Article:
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Specializing in: product liability, failure analysis, patent disputes and intellectual property. We have 25 years experience with glass, ceramics, plastics, wood and metals; 100 depositions & many court appearances.

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2 triangles   Failure Analysis of Surgical Implant Screws

Introduction

Read Consulting was engaged to determine the cause of failure of two surgical screws which were an integral part of a surgical implant back support system. These two surgical screws are made from titanium, aluminum, vanadium alloy, and their dimensions are 6.5 mm Diameter and 40 mm long.

Results Summary

Both failures are attributed to fatigue in bending that initiated at the screw’s minor diameter. One failure initiated at what appears to be a “machining” or “turning” mark on the minor diameter. The other failure initiated at a very similar location, but there is no visible machining mark. In addition, it is believed that the bending stress on these surgical screws was increased because they were not screwed completely in.

Objectives

Perform a root cause failure analysis of two surgically implanted screws.

Procedure

Scanning Electron Microscope (SEM) with Energy Dispersion Spectroscopy (EDS): Determine the general composition of the subject screws.

Low Power Microscope: Examine and document the two screws using a low power microscope. This includes examining the two fracture surfaces and the condition of the threads at or near the failure initiation sites.

Results

broken screws screw shanks
Figure #1:  Photograph of the two broken surgical implant screws that are the focus of this report. The remaining length of both broken screws is 0.58”.

Alloy Composition as Determined with EDS: The screws are made from titanium which is alloyed with aluminum and vanadium.

EDS Bar chart
Figure #2:  Representative elemental data determined with an SEM with EDS spectroscopy. From this one can see that titanium (Ti) is the parent metal in this alloy. The Ti is alloyed with aluminum (Al) and vanadium (V). The carbon (C), oxygen (O) and sodium (Na) are thought to be surface contaminants.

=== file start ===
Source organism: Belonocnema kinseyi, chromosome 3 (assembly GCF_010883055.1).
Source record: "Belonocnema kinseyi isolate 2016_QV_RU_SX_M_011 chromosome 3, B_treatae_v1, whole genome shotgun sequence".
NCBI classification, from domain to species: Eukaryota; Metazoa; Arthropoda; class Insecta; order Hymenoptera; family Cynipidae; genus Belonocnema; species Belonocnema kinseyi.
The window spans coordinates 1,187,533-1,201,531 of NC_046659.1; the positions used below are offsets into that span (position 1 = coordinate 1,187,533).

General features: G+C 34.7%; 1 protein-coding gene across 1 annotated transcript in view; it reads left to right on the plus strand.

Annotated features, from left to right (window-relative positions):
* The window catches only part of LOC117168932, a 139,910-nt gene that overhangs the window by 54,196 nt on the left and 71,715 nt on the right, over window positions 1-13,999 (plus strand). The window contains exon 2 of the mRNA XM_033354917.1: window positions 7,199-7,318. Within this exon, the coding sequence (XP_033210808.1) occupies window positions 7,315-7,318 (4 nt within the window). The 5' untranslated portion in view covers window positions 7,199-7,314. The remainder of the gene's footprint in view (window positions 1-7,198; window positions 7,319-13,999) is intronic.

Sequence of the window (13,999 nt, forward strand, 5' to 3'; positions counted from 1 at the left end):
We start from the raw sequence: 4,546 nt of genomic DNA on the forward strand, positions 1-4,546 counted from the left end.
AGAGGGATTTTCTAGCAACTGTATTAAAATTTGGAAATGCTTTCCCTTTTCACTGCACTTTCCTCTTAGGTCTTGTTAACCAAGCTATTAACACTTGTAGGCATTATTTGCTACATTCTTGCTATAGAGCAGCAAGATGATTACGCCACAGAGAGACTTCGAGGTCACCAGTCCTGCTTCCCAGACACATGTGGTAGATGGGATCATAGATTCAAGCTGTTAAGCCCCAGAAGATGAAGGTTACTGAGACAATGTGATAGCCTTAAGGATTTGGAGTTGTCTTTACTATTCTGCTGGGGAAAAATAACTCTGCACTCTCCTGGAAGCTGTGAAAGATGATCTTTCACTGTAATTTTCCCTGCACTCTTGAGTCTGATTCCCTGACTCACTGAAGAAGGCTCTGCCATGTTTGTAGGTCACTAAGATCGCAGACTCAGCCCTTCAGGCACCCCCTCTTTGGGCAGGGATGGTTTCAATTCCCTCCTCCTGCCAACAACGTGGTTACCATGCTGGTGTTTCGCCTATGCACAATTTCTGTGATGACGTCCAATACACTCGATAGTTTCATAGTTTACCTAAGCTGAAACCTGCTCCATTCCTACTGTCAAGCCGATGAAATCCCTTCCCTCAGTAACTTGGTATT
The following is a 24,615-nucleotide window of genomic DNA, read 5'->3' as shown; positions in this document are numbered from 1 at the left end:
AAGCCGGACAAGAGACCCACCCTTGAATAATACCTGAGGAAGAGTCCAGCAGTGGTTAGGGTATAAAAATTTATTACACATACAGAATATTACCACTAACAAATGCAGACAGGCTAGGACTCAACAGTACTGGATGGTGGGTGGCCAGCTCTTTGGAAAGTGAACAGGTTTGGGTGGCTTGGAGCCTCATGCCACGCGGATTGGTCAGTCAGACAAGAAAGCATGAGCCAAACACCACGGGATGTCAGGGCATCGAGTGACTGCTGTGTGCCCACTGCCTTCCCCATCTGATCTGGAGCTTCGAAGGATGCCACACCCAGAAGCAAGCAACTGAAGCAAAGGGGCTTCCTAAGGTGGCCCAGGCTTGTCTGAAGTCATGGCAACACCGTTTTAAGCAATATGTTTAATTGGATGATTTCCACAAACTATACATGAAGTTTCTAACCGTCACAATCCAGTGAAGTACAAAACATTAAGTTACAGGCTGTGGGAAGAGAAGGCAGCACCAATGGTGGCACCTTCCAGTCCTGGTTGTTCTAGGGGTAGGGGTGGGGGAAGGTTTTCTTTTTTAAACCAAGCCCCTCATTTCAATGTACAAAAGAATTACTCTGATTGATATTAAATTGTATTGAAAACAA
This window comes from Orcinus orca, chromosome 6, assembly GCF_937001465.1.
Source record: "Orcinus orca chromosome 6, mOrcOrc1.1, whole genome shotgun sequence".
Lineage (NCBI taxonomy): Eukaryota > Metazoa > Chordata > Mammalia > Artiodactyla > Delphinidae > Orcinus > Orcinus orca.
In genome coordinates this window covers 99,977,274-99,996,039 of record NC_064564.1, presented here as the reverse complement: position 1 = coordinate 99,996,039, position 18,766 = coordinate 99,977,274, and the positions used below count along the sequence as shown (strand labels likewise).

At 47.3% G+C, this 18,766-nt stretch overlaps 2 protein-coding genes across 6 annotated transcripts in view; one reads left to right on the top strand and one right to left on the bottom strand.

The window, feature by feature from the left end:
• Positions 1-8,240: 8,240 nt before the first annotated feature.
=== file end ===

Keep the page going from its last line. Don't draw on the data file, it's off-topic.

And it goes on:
Sample A

Sample A

Sample B

Sample B

Figure #3:  Photomicrographs of the fracture surfaces of the two failed screws. Both screws failed in bending fatigue. This is demonstrated by the fatigue striations (i.e. fatigue “beach marks”) on the initiation part of the both fracture surfaces. As a result of fatigue, the crack grew to the point that the applied bending forces could cause final bending overload failure (Mag. 20X).
Sample A

Sample A

Sample B

Sample B

Figure #3:  Higher power photomicrographs of the fatigue portion of the fracture surfaces of the two failed screws. Both failures initiated as fatigue cracks. Fatigue is a progressive failure in which the crack grows incrementally each time the bending motion puts the crack tip in tension. (Mag. 40X).
Sample A

Sample A

Sample B

Sample B

Figure #3:  Photomicrographs of a side view of the fracture surfaces of the two failed screws. Both failures initiated as fatigue cracks at the root of the screw threads. For sample ‘A’ the crack appears to have initiated at a machining mark from the threading operation. The sample ‘B’ failure initiated at a similar location, but there is no obvious mark. It appears that these screws have been deburred, and this would tend to eliminate surface marks (Mag. 8X).
Screw machining mark
Figure #2:  Photomicrograph of the threads on sample A. This is of the threads away from the fracture, and it demonstrates the visible machine mark on sample A. The machining mark can act as a “stress riser” by magnifying the applied stress (Mag. 40X).